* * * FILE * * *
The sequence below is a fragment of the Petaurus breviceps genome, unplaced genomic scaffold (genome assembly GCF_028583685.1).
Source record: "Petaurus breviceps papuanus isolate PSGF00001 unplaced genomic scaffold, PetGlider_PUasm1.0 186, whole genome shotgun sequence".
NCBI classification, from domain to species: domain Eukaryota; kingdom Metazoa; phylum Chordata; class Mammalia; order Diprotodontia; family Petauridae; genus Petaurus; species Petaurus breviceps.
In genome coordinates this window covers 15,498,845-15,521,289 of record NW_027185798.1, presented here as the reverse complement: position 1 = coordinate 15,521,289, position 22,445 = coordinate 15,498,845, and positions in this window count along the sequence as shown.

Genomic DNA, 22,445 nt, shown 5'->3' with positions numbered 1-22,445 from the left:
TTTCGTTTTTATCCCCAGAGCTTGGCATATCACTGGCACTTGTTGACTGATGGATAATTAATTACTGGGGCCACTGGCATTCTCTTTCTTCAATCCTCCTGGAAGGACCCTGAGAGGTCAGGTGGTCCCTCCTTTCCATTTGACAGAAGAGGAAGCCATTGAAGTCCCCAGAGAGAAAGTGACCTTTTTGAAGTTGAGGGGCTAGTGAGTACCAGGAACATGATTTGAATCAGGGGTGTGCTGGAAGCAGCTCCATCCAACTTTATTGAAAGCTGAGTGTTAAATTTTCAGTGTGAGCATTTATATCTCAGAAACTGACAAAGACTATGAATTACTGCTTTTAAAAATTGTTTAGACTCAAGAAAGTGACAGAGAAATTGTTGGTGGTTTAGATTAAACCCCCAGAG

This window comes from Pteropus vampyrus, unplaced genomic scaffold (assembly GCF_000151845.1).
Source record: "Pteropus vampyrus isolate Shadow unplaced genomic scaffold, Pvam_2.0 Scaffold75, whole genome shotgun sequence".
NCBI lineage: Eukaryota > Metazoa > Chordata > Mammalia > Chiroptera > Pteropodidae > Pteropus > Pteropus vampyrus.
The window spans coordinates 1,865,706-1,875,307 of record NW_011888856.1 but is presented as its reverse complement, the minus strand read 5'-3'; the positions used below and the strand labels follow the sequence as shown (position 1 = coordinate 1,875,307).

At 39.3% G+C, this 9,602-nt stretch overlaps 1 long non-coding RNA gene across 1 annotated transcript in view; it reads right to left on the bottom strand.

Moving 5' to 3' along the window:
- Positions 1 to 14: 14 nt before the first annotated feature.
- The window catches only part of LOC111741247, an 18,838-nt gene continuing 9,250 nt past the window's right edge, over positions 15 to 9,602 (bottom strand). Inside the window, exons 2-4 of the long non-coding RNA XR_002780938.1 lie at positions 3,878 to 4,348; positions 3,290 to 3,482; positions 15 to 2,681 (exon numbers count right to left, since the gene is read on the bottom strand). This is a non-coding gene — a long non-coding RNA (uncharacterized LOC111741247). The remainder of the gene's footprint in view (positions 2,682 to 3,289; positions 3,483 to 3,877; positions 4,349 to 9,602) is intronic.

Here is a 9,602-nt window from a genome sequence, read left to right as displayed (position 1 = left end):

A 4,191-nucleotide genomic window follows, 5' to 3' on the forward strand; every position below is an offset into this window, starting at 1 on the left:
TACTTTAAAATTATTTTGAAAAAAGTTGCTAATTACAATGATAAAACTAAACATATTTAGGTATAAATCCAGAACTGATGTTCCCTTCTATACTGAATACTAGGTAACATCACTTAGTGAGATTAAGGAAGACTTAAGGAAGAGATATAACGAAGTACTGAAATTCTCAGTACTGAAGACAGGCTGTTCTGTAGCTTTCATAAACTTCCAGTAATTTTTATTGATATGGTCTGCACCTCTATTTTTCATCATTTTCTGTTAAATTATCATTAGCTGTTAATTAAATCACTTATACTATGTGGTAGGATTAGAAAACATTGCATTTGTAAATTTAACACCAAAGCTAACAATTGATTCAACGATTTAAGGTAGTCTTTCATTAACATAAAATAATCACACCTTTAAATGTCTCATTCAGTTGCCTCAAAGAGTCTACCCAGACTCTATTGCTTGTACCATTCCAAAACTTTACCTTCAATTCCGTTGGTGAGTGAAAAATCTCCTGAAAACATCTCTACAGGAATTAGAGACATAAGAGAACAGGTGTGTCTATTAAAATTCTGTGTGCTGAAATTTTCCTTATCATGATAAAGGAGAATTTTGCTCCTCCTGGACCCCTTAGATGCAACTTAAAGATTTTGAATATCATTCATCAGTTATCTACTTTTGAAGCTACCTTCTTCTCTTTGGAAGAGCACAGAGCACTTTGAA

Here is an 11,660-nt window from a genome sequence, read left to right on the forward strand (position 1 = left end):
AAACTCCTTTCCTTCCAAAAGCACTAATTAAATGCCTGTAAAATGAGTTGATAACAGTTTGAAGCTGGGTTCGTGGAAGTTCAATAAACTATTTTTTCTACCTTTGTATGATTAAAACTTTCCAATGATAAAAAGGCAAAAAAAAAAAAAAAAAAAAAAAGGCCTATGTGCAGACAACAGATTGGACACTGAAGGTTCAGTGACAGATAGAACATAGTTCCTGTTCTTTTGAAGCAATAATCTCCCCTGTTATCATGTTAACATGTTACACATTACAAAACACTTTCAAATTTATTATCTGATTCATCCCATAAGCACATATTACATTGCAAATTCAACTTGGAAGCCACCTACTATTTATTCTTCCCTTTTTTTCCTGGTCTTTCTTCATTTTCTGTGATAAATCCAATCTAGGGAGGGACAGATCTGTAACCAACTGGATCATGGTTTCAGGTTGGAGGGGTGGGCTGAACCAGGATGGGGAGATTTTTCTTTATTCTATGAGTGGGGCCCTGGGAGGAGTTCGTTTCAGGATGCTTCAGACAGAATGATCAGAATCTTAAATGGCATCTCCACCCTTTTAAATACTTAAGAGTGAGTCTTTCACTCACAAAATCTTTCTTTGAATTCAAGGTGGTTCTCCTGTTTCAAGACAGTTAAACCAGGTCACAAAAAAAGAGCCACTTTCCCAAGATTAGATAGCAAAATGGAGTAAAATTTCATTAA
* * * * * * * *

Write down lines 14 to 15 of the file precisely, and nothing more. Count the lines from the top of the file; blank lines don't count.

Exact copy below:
- The window catches only part of LOC111741247, an 18,838-nt gene continuing 9,250 nt past the window's right edge, over positions 15 to 9,602 (bottom strand). Inside the window, exons 2-4 of the long non-coding RNA XR_002780938.1 lie at positions 3,878 to 4,348; positions 3,290 to 3,482; positions 15 to 2,681 (exon numbers count right to left, since the gene is read on the bottom strand). This is a non-coding gene — a long non-coding RNA (uncharacterized LOC111741247). The remainder of the gene's footprint in view (positions 2,682 to 3,289; positions 3,483 to 3,877; positions 4,349 to 9,602) is intronic.

Here is a 9,602-nt window from a genome sequence, read left to right as displayed (position 1 = left end):